For far too long Westminster Council has not built enough social or lower rent housing to respond to the huge need in our city, and all too often the ‘affordable’ housing that has been built is still too expensive for ordinary families.
Labour is pledging, if elected on May 3rd 2018, to build many more council and lower rent homes than Westminster Tories have ever done. Labour will go significantly further than the Council’s plans for building ‘affordable’ housing while ensuring any affordable homes on council land are either social homes or Westminster Key Worker Homes for those on average incomes or less.
Labour pledge that any building programme on council land will not only fully replace any council homes demolished but ensure that at least 50% of any additional homes built will be at council and Westminster Key Worker rents.
Westminster Labour will ensure that any significant council regeneration scheme is subject to a residents’ ballot – after a meaningful, resident-led consultation with local people. Demolition should no longer be the first option for such plans, and where any local resident is displaced they must be able to be rehoused in the local area with the same type of tenancy and have the right to return if they want to.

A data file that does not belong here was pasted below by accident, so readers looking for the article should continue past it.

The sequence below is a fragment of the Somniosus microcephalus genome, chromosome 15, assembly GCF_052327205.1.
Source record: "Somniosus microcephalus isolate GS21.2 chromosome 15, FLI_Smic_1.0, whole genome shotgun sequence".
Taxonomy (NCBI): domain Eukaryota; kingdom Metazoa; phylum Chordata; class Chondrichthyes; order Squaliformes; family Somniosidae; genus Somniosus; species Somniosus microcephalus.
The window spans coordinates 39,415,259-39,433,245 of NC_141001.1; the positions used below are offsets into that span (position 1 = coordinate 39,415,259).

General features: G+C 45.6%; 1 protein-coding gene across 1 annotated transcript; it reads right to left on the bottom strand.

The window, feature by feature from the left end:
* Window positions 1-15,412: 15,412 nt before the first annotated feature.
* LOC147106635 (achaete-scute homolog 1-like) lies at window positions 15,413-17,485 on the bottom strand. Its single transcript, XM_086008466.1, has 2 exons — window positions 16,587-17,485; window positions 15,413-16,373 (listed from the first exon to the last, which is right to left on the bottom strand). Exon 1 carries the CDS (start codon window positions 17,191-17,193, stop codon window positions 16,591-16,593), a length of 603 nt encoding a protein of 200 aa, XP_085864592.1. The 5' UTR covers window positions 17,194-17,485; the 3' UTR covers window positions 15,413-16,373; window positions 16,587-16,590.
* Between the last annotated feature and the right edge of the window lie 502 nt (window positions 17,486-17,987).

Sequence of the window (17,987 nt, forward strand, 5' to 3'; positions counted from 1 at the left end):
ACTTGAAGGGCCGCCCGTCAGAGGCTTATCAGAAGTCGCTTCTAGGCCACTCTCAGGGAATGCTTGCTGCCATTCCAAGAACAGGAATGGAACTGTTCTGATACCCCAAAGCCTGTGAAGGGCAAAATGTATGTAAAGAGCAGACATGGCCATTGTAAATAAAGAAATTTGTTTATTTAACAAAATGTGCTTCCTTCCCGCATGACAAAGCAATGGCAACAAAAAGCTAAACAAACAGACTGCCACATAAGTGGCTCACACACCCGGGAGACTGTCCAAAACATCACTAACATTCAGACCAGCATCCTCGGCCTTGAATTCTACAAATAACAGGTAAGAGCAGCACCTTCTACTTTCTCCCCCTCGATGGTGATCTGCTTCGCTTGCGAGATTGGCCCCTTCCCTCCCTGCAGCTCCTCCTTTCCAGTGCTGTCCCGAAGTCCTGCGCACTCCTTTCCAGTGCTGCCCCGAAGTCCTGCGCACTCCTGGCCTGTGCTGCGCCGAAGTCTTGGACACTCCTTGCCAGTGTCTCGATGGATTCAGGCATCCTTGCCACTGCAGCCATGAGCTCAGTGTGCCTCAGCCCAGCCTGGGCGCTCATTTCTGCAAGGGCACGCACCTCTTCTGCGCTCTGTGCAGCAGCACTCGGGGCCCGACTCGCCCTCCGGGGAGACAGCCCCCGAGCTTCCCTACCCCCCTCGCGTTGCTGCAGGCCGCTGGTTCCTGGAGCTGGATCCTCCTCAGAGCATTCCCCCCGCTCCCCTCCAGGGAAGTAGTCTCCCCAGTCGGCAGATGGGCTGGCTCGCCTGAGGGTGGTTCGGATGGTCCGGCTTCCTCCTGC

Under a Labour Council estate regeneration and local infill schemes would have a strong local lettings policy so that the people impacted by change can be the first to benefit from it.
We will scrap the Conservatives’ proposed planning rule changes (that would reduce the proportion of total new affordable housing that is social to 40%), ensuring that at least 60% of all new affordable housing is council housing.
Any homes for sale built in the regeneration areas and other council owned land must be marketed first to local people, rather than sold off-plan to international investors.
To find new ways to build social and lower rent housing, if elected, Labour will set up a top-level Westminster Housing Commission chaired by leading housing expert Steve Hilditch. The Housing Commission would bring together senior figures from the world of housing, planning and homelessness, working with local residents to lead a root and branch review of the housing crisis in Westminster.